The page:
by Michael R. Lee, Ph.D.

Now that the dust is about to settle on the mega monster radio consolidation of all time, now that radio revenues are at an all-time high and individual station prices have approached $400 million, it’s a good time to look at where we are and where we’re going.

While I’m certainly no stock sage or market clairvoyant, it seems that radio’s success these days is a wee bit shakier than the corporate types would like to admit. Let’s look first at the myths.

1. Radio revenues are up sharply with no end in sight. When you look behind the numbers, you see that dot com advertisers account for virtually all the gain in spot revenue. Now that Internet companies are being held to some sort of fiscal sanity criteria, there is a chance for revenue slippage ahead. Not to mention the launch of satellite radio in January and the increasing competition from the Internet itself.

2. Listeners are happy. I’m not sure that radio pays any attention to this myth, because you never hear the satisfaction of radio listeners being addressed. Oh, the customary platitudes are still around, like “you can only get ahead by serving the listeners.” But then you look at how anti-creative the people are who are saying those things, and you don’t want to believe in Santa. If listeners are happy, why are they listening less? (Check out radio’s non-existent numbers after 7 p.m.). More importantly, why isn’t radio management more concerned about it? Indeed, why isn’t there more effort expended on making listeners happy (improving the product) than on endless marketing schemes?

3. There are still lots of cost-savings in radio operations. This is only true to the extent that radio operators are willing to get rid of their sales staffs. Having already pared every other department to the bone, radio super-corps can only pare the commissions paid to salespeople. It makes sense in that having an oligopoly means the clients have fewer choices, and you need to spend less to entice them to go with you. Many radio producers will take a small bit of satisfaction in this process of parity.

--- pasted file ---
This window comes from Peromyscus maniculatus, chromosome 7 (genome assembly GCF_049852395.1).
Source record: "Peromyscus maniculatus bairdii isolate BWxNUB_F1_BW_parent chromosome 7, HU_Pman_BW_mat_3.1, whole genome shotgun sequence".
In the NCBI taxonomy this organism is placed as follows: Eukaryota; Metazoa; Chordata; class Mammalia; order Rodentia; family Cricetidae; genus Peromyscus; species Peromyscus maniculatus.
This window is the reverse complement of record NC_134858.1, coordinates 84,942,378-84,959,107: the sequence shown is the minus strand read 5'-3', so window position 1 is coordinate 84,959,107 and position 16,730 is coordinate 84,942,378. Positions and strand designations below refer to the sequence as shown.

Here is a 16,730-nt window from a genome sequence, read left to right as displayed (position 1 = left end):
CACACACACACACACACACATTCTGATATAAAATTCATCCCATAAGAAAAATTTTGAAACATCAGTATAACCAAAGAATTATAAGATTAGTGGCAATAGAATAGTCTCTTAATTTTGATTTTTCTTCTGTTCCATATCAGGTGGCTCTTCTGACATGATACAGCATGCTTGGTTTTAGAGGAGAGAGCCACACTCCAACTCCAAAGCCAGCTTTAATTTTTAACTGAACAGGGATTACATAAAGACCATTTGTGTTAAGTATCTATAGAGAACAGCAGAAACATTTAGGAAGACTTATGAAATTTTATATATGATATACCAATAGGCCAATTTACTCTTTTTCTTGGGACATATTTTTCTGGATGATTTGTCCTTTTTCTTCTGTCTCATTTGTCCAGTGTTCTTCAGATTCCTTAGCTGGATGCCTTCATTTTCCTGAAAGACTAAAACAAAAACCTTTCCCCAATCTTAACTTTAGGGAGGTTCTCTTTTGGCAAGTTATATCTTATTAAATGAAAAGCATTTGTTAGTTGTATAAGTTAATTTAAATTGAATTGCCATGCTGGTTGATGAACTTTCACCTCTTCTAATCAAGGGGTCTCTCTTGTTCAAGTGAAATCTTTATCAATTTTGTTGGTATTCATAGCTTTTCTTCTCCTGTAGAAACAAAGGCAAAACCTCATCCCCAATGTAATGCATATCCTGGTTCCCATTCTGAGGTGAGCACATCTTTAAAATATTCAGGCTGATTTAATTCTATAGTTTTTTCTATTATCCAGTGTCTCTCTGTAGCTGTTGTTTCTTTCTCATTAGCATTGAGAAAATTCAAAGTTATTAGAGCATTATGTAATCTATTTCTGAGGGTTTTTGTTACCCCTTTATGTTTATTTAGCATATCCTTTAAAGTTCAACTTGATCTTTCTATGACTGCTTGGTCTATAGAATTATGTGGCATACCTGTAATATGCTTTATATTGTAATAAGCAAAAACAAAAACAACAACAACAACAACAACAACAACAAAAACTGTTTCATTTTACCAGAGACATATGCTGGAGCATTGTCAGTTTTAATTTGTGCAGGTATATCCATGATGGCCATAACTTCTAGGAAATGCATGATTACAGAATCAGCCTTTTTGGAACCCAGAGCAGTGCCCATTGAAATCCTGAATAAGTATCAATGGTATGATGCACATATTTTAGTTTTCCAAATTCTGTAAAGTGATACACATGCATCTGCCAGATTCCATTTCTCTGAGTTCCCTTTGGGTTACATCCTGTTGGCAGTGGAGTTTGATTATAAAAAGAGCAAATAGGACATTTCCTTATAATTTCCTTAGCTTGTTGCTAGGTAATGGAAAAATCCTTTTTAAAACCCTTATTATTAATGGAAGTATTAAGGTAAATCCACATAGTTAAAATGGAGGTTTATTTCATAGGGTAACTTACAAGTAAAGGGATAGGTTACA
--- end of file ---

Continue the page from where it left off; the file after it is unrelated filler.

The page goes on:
4. Other forms of entertainment are not worthy competitors to radio. This is apparently based on radio’s longstanding theory that you are a prisoner in your car. Sure, you might listen to a compact disc once in awhile, talk on the cell phone to your favorite supermodel or just enjoy a moment of relative silence on the highway of life. But in the end, you’ll get your escape, your information, your para-social interaction from your old buddy on the AM or FM bands.

The only media that have changed technologically as little as radio are of the print variety. And there’s just not much you can do with the printed page. When it comes to technology, television is finally embracing woefully overdue high definition. Movie theatres have improved screens, seating and certainly the sound quality of the product. Even the infant Internet is delivering better sound quality than it did two years ago.

But radio brings you technology from the 1920s. While speakers and amplifiers have improved, radio can’t take any credit for that. The NAB has stalled digital radio for almost as long as they held back high definition television. The result is that radio has played into the hands of satellite audio almost as if following a script. Content will be addressed momentarily. But the sound of audio in cars will change forever and soon. Why have all three American car manufacturers already placed their bets on which satellite audio provider will win? Their cooperation is crucial to the success of satellite, and standardization of the technology to receive either of the two competing services is only four or five years away. The poor audio quality of FM radio will really come to the fore compared to satellite.